It gained popularity in 2009 as a midpoint between the 4:3 and CineScope. Its rectangular frame allowed for both 4:3 and widescreen content to fit comfortably within its field. This made it easy for movies with other aspect ratios to be comfortably letterboxed or pillarboxed. It also causes minimal warping and distortion of images when you crop a 4:3 or 2.35:1.
Most viewers watch content on 16:9 screens. So shooting in this ratio is always a good idea. Although, this does not include movies as they are filmed in 1.85 (and some in 2.39).
The standard widescreen format in cinema is 18.5:1. It is pretty similar in size to 16:9, although a little wider. Though most common for feature films, many TV shows striving for a cinematic look also shoot in 1.85:1. There is some letterboxing when displayed outside of a theatre, but since this shape fits well, the bars at the top and bottom are pretty small. Some European countries have 1.6:1 as the standard aspect ratio for widescreen.
The 1.85 widescreen aspect ratio is known for being taller than the others. This makes it the choice ratio for videos that intend to focus on characters and longitudinal objects. For example, 1.85:1 is the aspect ratio of Greta Gerwig’s Little Women (2020).
In modern cinemas, 2.39:1 remains the widest aspect ratio. Popularly called the anamorphic widescreen format, it creates an aesthetic customarily associated with premium dramatic feature films. Its wide field of view makes it the ratio of choice for shooting landscapes as it provides more detail. In addition, it remains popular among wildlife documentaries, animations, and comic book movies.
During World War I, France developed the first anamorphic lenses. They provided a wider field of view for the crews of military tanks. However, this level of complexity is no longer relevant as modern digital cameras are capable of emulating different dimensions at will. Recently, Blade Runner 2049 used a 2.39:1 aspect ratio.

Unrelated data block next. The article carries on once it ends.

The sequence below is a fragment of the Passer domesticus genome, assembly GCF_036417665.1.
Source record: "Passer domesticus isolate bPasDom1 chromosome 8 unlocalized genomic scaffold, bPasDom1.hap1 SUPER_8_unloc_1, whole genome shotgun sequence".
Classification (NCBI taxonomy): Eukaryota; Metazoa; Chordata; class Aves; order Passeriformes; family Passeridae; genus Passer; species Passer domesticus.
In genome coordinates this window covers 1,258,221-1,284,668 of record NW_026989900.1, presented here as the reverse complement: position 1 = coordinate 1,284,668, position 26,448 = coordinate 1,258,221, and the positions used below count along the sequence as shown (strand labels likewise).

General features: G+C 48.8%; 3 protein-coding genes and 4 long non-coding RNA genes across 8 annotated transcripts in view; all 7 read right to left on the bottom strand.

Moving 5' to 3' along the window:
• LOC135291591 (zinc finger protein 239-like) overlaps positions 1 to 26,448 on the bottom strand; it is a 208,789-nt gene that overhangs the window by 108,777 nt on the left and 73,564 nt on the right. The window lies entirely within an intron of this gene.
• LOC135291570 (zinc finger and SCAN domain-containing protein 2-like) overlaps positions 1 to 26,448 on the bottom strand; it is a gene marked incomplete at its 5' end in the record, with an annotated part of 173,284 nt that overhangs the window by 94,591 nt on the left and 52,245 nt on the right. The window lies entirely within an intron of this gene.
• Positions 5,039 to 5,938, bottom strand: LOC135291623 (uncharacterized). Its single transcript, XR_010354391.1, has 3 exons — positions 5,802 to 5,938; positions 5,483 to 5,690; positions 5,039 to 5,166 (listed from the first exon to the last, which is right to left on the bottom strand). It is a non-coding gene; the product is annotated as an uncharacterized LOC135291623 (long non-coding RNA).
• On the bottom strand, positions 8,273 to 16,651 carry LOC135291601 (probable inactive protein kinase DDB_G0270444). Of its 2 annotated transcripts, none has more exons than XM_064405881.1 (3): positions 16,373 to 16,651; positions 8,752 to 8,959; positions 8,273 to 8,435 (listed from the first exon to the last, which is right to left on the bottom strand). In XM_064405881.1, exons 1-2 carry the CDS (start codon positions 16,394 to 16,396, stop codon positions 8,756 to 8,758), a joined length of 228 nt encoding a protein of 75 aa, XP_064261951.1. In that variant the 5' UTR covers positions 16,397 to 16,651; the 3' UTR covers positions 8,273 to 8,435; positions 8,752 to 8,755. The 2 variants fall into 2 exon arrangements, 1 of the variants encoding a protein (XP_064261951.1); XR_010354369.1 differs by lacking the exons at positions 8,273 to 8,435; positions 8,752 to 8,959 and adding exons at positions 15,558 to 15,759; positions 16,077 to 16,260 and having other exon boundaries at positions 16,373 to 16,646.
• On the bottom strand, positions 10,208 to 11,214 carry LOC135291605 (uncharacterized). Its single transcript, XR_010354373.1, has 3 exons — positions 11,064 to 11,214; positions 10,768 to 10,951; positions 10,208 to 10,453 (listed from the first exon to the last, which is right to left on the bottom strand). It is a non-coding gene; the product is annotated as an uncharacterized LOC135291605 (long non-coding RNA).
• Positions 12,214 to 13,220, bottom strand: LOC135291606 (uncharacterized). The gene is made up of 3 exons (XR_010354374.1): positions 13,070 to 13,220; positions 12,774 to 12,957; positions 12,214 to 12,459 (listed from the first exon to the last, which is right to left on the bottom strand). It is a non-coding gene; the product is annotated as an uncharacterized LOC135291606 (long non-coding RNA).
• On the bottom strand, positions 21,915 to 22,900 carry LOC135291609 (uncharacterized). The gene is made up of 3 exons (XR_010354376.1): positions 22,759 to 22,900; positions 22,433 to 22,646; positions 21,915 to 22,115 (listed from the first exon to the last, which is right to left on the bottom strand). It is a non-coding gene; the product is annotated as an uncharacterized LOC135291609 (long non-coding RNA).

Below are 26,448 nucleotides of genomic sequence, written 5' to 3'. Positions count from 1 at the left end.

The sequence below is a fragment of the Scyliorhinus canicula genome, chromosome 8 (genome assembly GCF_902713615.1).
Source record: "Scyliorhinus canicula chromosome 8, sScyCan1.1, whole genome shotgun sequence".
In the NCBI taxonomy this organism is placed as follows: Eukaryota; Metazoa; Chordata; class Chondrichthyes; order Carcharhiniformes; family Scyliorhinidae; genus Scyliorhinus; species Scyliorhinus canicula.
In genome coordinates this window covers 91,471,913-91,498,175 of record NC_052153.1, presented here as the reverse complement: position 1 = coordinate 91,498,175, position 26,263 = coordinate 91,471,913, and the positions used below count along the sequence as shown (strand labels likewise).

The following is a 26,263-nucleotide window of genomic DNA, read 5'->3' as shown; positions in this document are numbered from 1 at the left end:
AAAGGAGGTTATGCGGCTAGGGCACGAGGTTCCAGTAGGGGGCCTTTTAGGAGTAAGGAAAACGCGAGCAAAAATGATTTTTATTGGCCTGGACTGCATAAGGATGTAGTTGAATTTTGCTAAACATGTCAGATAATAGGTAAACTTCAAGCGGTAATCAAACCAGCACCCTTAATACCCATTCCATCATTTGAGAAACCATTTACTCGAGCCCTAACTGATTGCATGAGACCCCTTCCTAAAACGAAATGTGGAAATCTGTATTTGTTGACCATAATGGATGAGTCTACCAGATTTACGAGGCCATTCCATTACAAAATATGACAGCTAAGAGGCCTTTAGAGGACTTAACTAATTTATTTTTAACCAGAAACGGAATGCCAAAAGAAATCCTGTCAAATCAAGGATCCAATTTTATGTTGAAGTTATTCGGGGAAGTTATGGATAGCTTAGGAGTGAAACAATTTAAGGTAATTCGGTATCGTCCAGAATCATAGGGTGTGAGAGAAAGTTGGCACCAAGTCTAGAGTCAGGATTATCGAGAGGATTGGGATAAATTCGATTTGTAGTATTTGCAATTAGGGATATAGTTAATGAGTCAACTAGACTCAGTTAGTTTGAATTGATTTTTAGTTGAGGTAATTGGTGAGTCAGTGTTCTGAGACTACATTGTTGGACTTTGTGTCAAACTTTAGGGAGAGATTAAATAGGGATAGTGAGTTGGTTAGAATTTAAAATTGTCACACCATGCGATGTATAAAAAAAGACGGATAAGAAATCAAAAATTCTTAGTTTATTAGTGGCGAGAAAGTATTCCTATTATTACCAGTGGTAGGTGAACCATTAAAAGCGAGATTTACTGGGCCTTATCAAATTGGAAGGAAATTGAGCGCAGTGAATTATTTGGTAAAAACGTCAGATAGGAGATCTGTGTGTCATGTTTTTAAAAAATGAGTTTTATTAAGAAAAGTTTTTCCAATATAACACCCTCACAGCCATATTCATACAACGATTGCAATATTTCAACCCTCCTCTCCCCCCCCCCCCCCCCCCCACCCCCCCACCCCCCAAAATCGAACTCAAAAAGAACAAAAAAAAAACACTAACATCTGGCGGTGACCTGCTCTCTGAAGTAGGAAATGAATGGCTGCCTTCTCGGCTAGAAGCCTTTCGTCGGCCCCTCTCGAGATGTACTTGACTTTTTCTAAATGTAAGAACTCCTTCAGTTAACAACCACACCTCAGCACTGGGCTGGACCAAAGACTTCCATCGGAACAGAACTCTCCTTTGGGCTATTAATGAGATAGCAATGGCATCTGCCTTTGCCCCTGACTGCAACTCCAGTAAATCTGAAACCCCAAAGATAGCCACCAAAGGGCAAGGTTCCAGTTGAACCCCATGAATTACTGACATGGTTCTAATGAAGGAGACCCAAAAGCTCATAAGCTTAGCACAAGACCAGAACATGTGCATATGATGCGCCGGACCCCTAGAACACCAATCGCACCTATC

A 1:1 aspect ratio is also known as the square format. 1:1 is, of course, a perfect square. Some medium-format cameras utilize this format.
Although rarely used for film and movies, it gained popularity when Instagram adopted it as its default aspect ratio at its 2012 launch. Since then, other photo-sharing social media apps adopted the ratio, including Facebook and Tumblr.
However, social media platforms are becoming more adapted for wider aspect ratios. The default aspect ratio is again shifting to 16:9. Almost all Instagram stories and reels are shot in 16:9. In addition, cameras and apps are becoming more friendly to traditional film aspect ratios.
At the end of the silent era in 1932, the Academy of Motion Picture Arts and Sciences standardized the film aspect ratio to 1.37:1. This was only a slight deviation from the aspect ratio of silent films. This was done in order to accommodate a soundtrack on a reel without creating a vertical frame.
In modern filmmaking, this technique is rarely used. Yet, a few years ago, it appeared in The Grand Budapest Hotel. Director Wes Anderson used 1.37:1 alongside two other aspect ratios to represent three different periods of time.